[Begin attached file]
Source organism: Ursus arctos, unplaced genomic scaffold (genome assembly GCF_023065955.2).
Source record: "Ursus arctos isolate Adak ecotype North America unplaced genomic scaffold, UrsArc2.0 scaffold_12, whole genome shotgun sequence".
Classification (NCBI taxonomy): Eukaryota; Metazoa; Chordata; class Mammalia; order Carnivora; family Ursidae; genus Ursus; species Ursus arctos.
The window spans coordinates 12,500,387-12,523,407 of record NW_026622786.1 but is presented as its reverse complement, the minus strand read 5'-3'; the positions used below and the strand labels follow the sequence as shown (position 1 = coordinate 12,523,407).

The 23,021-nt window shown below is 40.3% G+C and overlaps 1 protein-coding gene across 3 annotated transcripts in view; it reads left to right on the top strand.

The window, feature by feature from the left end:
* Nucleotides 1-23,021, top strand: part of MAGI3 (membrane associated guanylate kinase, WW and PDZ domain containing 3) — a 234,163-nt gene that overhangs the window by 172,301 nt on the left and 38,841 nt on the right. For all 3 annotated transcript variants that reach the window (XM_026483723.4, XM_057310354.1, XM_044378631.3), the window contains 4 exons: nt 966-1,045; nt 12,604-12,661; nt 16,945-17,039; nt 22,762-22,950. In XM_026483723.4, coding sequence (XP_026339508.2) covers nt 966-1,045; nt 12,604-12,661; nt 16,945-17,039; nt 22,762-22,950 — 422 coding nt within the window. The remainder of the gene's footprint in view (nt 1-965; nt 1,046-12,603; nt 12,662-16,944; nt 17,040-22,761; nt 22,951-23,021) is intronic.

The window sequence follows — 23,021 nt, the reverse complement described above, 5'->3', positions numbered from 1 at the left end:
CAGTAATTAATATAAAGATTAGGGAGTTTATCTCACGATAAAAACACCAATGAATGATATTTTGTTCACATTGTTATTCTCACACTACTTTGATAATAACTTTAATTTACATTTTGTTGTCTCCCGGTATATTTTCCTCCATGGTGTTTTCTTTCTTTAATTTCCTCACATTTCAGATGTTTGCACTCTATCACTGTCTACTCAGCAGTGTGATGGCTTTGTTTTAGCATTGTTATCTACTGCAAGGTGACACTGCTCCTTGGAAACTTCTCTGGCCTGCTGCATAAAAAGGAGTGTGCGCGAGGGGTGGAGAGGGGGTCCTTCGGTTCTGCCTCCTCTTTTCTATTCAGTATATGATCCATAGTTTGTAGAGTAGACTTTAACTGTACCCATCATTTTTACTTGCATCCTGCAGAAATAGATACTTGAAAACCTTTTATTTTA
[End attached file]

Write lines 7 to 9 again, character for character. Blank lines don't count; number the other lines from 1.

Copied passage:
* Nucleotides 1-23,021, top strand: part of MAGI3 (membrane associated guanylate kinase, WW and PDZ domain containing 3) — a 234,163-nt gene that overhangs the window by 172,301 nt on the left and 38,841 nt on the right. For all 3 annotated transcript variants that reach the window (XM_026483723.4, XM_057310354.1, XM_044378631.3), the window contains 4 exons: nt 966-1,045; nt 12,604-12,661; nt 16,945-17,039; nt 22,762-22,950. In XM_026483723.4, coding sequence (XP_026339508.2) covers nt 966-1,045; nt 12,604-12,661; nt 16,945-17,039; nt 22,762-22,950 — 422 coding nt within the window. The remainder of the gene's footprint in view (nt 1-965; nt 1,046-12,603; nt 12,662-16,944; nt 17,040-22,761; nt 22,951-23,021) is intronic.

The window sequence follows — 23,021 nt, the reverse complement described above, 5'->3', positions numbered from 1 at the left end:
CAGTAATTAATATAAAGATTAGGGAGTTTATCTCACGATAAAAACACCAATGAATGATATTTTGTTCACATTGTTATTCTCACACTACTTTGATAATAACTTTAATTTACATTTTGTTGTCTCCCGGTATATTTTCCTCCATGGTGTTTTCTTTCTTTAATTTCCTCACATTTCAGATGTTTGCACTCTATCACTGTCTACTCAGCAGTGTGATGGCTTTGTTTTAGCATTGTTATCTACTGCAAGGTGACACTGCTCCTTGGAAACTTCTCTGGCCTGCTGCATAAAAAGGAGTGTGCGCGAGGGGTGGAGAGGGGGTCCTTCGGTTCTGCCTCCTCTTTTCTATTCAGTATATGATCCATAGTTTGTAGAGTAGACTTTAACTGTACCCATCATTTTTACTTGCATCCTGCAGAAATAGATACTTGAAAACCTTTTATTTTA